A Broadway show can be an exciting and magical experience. As an investor with a self-directed retirement plan, you can turn that magic into a potentially lucrative investment. With a Self-Directed IRA or Solo 401(k) plan (if you are self-employed or a sole proprietor), you can make virtually any investment with your retirement funds as long as it does not trigger the prohibited transaction rules, which are few.
So let’s find out how to turn Broadway shows into a profitable investment.
How to Invest in Broadway Using Your Retirement Funds
It’s good practice to use your retirement funds to make investments due to the power of tax-deferral. By investing with a Solo 401(k) if you are self-employed/sole proprietor or a Self-Directed IRA, the income and gains you generate from the investment will be tax-deferred. As a result, the investment can continue to grow in your retirement account unhindered until you take a distribution. Whereas investing with personal funds does not afford the same tax advantages.
How can I invest in Broadway shows?
Oliver Roth, Tony award nominee and producer/CEO at OHenry Productions, explains that investing in Broadway takes a bit of technique. For example, producers cannot advertise or solicit investments, as it is a violation of the Securities Act of 1933 (you will see that the Securities Act poses other obstacles for prospective Broadway investors).
So how can one invest in Broadway?
There are other avenues of entering the industry, but Roth says networking should be your first option.
“The best way to get started is to find someone in your own network who has invested in a Broadway show or knows someone who has invested in one,” says Roth.
If there is no one in your circle with a Broadway connection, there are other avenues to pursue. If you have a favorite Broadway show or a producer you admire, get in touch with the producer directly. Producers, such as Roth, are always happy to work with individuals who want to know more about investing in Broadway. All shows that are currently running are indexed online. Roth says that it is not easy for first-time investors to “get a sense” of which productions are currently seeking funding, but opportunities still exist.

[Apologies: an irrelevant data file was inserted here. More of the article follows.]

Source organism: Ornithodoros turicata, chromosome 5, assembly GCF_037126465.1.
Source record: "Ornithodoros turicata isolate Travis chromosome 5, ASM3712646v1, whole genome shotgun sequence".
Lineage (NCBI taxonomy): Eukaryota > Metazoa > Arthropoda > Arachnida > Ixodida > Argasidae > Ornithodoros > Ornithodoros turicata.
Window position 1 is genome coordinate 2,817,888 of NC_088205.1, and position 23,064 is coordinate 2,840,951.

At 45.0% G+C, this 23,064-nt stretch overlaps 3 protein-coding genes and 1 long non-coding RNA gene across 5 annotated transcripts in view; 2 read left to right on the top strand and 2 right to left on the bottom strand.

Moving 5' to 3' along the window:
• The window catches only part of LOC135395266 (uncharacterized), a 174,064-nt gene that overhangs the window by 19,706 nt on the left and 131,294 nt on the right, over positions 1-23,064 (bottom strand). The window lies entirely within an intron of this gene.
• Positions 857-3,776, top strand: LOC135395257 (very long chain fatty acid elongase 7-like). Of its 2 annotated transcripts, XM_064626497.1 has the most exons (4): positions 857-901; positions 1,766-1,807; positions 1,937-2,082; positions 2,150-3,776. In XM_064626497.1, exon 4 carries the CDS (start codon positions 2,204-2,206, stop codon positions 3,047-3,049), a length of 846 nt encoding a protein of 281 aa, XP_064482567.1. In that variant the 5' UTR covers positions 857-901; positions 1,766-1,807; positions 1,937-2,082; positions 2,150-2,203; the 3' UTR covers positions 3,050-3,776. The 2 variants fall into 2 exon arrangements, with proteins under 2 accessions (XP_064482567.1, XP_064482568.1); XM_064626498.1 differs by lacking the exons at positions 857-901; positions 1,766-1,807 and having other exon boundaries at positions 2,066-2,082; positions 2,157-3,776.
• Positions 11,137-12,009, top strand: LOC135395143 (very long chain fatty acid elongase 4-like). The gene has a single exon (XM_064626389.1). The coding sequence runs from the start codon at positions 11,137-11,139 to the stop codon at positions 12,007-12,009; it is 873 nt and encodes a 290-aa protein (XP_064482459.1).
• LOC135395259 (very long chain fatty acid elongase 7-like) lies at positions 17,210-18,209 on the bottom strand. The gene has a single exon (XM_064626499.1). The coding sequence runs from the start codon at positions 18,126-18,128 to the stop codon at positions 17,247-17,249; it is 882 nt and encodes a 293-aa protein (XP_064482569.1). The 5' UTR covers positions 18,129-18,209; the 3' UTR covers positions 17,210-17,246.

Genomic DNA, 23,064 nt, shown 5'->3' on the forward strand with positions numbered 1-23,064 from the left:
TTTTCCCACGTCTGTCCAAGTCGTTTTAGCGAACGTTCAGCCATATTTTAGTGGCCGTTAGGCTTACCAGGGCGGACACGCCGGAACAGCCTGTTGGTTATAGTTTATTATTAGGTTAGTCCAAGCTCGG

Review the Commercial Theater Institute
“Many shows that have just announced their Broadway engagement to the public probably have investment opportunities available,” explains Roth. “But you would still need to know who to contact about the opportunity.”
There are more comprehensive resources available, including The Commercial Theater Institute (CTI), which offers courses for prospective investors. Roth, a contributing author at CTI, says the organization has courses that are great for prospective investors.
‘Who Gets What’, an annual four-hour course from CTI gives participants an idea of how cash flow works on Broadway and, according to Roth, is a good place for prospective Broadway investors to start.
Can any investor get involved?
The ability to invest in Broadway shows is only open to “accredited investors”, as defined by the Securities Act of 1933. So what is an “accredited investor”?
Accredited investors include individuals with a high-net-worth, which is characterized as a person whose annual income exceeds $200,000 (or a joint net-worth of $300,000 with a spouse) for at least two years. Accredited investors also include banks and financial institutions.
So, can anyone invest in a Broadway show? The short answer is no, says Roth.
“[The Securities Act of 1933] restricts companies from accepting investments from anyone whose individual net worth or joint net worth with their spouse does not exceed $1,000,000,” explains Roth.